In HBO's 'Bessie,' Queen Latifah Stars As Empress Of The Blues It took Queen Latifah more than 20 years to bring the life of pioneering blues singer Bessie Smith to the screen. "Inhabiting her has inhabited me," she says.
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In HBO's 'Bessie,' Queen Latifah Stars As Empress Of The Blues

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In HBO's 'Bessie,' Queen Latifah Stars As Empress Of The Blues

In HBO's 'Bessie,' Queen Latifah Stars As Empress Of The Blues

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You're listening to ALL THINGS CONSIDERED, from NPR West. I'm Arun Rath.


BESSIE SMITH: (Singing) Gee, but it's hard to love someone when that someone don't love you.

RATH: A car accident in 1937 cut short the life of Bessie Smith. She was 43 years old. But she'd already established her legacy as the Empress of the Blues and a pioneering performer who demanded respect and equal pay in a world dominated by men and controlled by whites. She'd also achieved a good deal of infamy for her boozing, her brawling and her sexual appetites.


QUEEN LATIFAH: (As Bessie Smith, singing) The next man I get has got to promise me to be mine, all mine.

RATH: That's Queen Latifah, playing the title role in HBO's "Bessie," which premieres tonight. She's been working for more than 20 years to bring Bessie Smith's life to the screen and finally pulled it together with writer-director Dee Rees. I spoke with both of them, and I asked what excited Queen Latifah when she was training to sing like Bessie Smith.

LATIFAH: When you listen to the small inflections, her vibratos, the way she said certain words, like, even if it's just saying here - or here, here. I mean, I'm still working on how to say it the way she said it. But she had this, like, crazy vibrato that was just so different than anyone I had ever heard. And then the way she would just get really grindy, like - grrrr - like that's the only way you could kind of write it. She just says it with a grrrr.


LATIFAH: (As Bessie Smith, singing) I was with you, baby, when you didn't have a dime. Now since you've got plenty of money, you have thrown your good gal down.

UNIDENTIFIED ACTOR #1: (As Reporter A.R. Knight) This is a A.R. Knight (ph) from The Chicago Defender, and I'm here to tell you that Bessie Smith is the locomotive that shot out of Tennessee.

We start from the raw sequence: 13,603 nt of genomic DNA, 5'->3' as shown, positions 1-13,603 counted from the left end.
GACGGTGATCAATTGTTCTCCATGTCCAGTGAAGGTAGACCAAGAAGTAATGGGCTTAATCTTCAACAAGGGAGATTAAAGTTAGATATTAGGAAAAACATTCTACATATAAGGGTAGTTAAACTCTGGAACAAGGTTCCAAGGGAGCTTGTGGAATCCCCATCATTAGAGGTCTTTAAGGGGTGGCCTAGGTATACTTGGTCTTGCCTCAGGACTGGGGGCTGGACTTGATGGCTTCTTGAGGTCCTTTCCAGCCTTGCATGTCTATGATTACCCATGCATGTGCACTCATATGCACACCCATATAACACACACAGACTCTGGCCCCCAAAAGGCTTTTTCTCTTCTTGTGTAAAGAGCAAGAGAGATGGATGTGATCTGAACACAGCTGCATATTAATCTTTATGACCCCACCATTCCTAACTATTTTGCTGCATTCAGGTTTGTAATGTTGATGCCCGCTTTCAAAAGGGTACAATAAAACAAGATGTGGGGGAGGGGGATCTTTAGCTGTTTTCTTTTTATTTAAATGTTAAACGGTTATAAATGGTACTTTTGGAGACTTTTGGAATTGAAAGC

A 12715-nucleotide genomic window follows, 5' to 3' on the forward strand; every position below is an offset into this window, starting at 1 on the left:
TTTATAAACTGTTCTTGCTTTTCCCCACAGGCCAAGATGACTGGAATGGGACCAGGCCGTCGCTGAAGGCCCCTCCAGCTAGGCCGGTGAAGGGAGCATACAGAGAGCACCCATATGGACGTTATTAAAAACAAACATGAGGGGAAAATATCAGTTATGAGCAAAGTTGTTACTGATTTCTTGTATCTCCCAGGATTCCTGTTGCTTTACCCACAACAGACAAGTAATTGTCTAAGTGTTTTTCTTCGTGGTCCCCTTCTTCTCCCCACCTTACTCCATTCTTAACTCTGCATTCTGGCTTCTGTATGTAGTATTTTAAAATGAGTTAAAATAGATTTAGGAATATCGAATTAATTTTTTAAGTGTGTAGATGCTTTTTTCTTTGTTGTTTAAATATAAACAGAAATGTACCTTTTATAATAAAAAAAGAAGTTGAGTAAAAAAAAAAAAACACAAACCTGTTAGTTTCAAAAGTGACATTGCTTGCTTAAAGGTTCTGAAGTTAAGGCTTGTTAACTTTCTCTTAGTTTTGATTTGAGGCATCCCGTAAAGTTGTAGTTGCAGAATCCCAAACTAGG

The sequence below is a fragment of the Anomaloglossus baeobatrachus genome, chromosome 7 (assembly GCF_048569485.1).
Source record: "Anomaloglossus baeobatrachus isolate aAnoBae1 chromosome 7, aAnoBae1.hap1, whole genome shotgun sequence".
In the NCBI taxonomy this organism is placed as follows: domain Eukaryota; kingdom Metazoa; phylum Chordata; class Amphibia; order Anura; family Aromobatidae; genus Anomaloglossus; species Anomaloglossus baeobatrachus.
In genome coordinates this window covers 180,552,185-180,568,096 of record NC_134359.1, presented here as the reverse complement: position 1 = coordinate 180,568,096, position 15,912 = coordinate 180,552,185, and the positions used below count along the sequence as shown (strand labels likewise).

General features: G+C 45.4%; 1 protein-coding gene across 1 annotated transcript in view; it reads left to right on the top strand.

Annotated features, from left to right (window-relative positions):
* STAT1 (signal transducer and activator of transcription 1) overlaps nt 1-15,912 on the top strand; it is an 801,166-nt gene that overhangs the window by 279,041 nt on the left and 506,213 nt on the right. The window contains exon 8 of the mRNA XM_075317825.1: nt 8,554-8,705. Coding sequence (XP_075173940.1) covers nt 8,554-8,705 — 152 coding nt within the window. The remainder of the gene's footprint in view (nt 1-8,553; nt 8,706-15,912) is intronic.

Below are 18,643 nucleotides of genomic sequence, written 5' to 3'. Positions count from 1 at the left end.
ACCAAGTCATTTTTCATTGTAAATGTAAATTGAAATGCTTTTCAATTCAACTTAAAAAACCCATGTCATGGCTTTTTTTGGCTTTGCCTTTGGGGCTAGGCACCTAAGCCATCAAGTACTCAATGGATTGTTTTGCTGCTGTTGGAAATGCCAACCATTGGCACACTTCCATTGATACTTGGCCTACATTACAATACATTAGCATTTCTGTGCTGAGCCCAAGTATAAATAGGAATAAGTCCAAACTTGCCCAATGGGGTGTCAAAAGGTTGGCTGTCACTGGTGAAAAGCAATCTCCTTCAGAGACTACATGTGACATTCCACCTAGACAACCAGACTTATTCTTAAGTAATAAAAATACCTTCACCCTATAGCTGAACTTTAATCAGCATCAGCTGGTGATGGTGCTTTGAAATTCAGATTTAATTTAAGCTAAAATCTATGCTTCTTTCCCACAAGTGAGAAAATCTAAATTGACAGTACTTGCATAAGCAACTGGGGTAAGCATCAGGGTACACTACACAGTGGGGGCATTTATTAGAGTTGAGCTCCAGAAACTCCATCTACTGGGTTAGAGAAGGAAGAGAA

UNIDENTIFIED ACTOR #2: (As Reporter W. Alexander) This is W. Alexander...

RATH: And is it true that you have been basically in talks or considering playing Bessie Smith for over 20 years?

LATIFAH: Yeah. This project came pretty early in my career as an actress. I was basically Queen Latifah the hip-hop head (laughter) Queen Latifah the rapper-turned-actress. It would've been kind of a life-changing, career-defining moment in my acting career at that time. But I would've had half the life experience that I could've brought to this project. And so it's just funny how life works. I'm so thankful that this happened at this time, with this life experience.

RATH: And, Dee - and you see this very early on in the film, how obviously she came from a very, very modest background. But very early on, she demanded - and got - fair payment.

DEE REES: Absolutely, yeah. You know, like, especially in a time where, you know, the terms were exploitive. You know, kind of like no matter what you did, whether you were washing clothes or cleaning somebody's house or doing music, the terms were exploitive. So in that time, she was able to kind of demand what she was worth and able to organize herself in such a way that she'd be able to sing what she wants to sing, like, go on tour, build her own audience.


JOSEPH KNEZEVICH: (As Frank Walker) Ms. Smith, I'd like to record you for Columbia Records for our new race records division.

LATIFAH: (As Bessie Smith) What is a race record, the one where they put a coon on the front?

KNEZEVICH: (As Frank Walker) Well - no, no, Ma'am. We at Columbia are taking a different approach.

LATIFAH: (As Bessie Smith) I'm not interested in your race records. And I'm not interested in wasting my time singing no Stovall blues.